We classified them as Clones, Derivatives, Compatibles and Counterfeits. But let’s start with explaining what is an official board.

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Open Hardware Summit: call for papers is open!

Wednesday, June 5th, 2013

open hardware 2013

The Open Source Hardware Association invites submissions for the fourth annual Open Hardware Summit, to be held September 6, 2013 at the Massachusetts Institute of Technology.

The Open Hardware Summit is the world’s first comprehensive conference on open hardware; a venue to discuss and draw attention to the rapidly growing Open Source Hardware movement. The Open Hardware Summit is a venue to present, discuss, and learn about open hardware of all kinds. The summit examines open hardware and its relation to other issues, such as software, design, business, law, and education.

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DIY farm hacking takes off

Thursday, May 30th, 2013

Farm hacks

 

Steve Spence, an amateur organic farmer in Andrew, South Carolina, has a smart way of irrigating his vegetables. He uses water from his pond and the fish waste to fertilize his plants, a technique known as aquaponics. But the critical balance between the makeup of the water and soil means Spence has to know exactly what’s going on in both. Real-time information about the pond’s make up is imperative to know he’s giving his veggies the best drink of water.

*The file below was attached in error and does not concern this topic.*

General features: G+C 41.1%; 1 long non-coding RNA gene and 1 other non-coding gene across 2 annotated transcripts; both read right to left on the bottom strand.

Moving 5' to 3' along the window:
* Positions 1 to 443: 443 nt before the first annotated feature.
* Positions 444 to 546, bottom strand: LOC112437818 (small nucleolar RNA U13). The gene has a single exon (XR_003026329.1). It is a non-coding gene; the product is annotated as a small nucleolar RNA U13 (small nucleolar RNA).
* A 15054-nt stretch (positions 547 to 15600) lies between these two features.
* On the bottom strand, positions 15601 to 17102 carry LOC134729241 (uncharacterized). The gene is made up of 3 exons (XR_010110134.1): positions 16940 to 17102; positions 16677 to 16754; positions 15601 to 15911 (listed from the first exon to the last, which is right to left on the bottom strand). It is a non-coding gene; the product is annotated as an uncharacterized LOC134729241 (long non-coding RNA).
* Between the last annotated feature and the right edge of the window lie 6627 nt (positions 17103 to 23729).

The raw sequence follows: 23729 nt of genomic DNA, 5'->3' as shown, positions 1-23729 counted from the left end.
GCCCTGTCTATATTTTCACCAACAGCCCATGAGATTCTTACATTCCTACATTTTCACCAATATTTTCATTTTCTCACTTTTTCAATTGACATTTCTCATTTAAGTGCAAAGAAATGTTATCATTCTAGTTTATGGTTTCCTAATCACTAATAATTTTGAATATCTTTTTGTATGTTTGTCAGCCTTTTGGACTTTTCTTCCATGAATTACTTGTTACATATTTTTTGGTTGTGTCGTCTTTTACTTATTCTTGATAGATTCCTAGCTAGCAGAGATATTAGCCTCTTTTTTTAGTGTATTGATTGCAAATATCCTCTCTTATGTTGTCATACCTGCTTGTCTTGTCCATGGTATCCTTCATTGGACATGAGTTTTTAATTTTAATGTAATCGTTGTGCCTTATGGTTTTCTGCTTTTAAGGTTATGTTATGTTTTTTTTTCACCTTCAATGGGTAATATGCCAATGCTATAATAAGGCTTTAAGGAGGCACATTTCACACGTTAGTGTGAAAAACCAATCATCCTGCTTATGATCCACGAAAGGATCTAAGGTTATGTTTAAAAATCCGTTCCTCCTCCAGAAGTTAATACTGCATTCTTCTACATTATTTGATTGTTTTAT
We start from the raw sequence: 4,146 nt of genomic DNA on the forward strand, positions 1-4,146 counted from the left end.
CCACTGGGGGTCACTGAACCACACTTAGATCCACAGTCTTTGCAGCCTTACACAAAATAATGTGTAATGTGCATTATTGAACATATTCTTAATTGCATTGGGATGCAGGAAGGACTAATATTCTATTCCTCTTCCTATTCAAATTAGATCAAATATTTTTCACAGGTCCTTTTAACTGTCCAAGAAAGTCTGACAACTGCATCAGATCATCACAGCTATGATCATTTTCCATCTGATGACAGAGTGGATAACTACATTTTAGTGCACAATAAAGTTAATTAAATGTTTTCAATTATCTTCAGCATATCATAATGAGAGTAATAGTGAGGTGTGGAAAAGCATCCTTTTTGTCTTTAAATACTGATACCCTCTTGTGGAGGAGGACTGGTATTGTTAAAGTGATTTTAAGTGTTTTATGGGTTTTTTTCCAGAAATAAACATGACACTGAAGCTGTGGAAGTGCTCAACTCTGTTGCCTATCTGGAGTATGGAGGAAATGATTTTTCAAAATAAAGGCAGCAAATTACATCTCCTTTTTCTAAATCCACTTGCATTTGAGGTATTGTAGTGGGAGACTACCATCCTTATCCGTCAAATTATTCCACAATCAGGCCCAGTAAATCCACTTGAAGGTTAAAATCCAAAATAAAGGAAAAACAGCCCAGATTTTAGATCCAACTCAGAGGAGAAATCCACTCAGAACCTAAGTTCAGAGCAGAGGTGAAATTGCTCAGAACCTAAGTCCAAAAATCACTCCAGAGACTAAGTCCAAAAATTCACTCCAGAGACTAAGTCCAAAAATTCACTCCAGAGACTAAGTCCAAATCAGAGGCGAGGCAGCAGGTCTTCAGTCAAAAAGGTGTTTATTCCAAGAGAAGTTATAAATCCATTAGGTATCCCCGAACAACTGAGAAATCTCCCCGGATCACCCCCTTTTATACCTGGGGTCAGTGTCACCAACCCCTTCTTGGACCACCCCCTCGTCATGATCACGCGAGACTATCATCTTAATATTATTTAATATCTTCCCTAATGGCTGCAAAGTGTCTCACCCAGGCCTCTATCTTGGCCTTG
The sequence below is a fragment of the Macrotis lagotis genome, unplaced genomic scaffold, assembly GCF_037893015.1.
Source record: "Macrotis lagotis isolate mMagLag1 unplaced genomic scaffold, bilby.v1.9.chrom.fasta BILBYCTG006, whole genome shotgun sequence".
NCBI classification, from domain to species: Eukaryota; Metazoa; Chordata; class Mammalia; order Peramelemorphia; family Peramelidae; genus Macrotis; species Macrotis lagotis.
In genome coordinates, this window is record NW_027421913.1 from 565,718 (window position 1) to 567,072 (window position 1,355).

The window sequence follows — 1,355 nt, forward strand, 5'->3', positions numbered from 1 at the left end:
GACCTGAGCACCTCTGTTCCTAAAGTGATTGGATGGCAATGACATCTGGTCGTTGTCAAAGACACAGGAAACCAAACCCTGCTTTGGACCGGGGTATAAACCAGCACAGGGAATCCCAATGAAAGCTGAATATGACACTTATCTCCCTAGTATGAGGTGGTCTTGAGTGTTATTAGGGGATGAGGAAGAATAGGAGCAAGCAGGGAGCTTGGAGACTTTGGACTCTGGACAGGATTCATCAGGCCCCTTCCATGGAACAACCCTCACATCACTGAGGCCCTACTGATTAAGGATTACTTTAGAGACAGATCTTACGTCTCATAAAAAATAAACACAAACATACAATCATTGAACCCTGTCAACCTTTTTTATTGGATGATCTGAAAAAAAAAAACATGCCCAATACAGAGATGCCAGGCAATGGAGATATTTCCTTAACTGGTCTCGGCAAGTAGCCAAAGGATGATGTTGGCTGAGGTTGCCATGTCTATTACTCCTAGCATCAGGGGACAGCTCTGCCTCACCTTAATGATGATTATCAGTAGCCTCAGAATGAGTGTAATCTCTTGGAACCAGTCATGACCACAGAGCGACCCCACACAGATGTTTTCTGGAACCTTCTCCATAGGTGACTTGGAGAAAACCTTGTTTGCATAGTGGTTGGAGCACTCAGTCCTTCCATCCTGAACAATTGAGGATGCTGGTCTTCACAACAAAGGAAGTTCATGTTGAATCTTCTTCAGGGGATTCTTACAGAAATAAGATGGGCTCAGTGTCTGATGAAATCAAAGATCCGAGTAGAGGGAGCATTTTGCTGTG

This is the beginning of a post published on ModernFarmer a couple of days ago. Click here to keep reading about nice stories and real examples (+ 5 farm hacks!) on how to use Arduino for farming and what happens when farmers  start  embracing the modern trends of DIY tech.

Introducing the Arduino TFT LCD screen

Wednesday, May 22nd, 2013

LCD_blog

 

In conjunction with the release of the new version of the Arduino IDE and the Arduino Robot, we’re also putting out a TCT LCD screen. The screen was developed in conjunction with Complubot and the library relies on the Adafruit GFX and ST7735 libraries.

The screen lets you do all sorts of fun things, like play games or lose the serial monitor to see the values from sensors.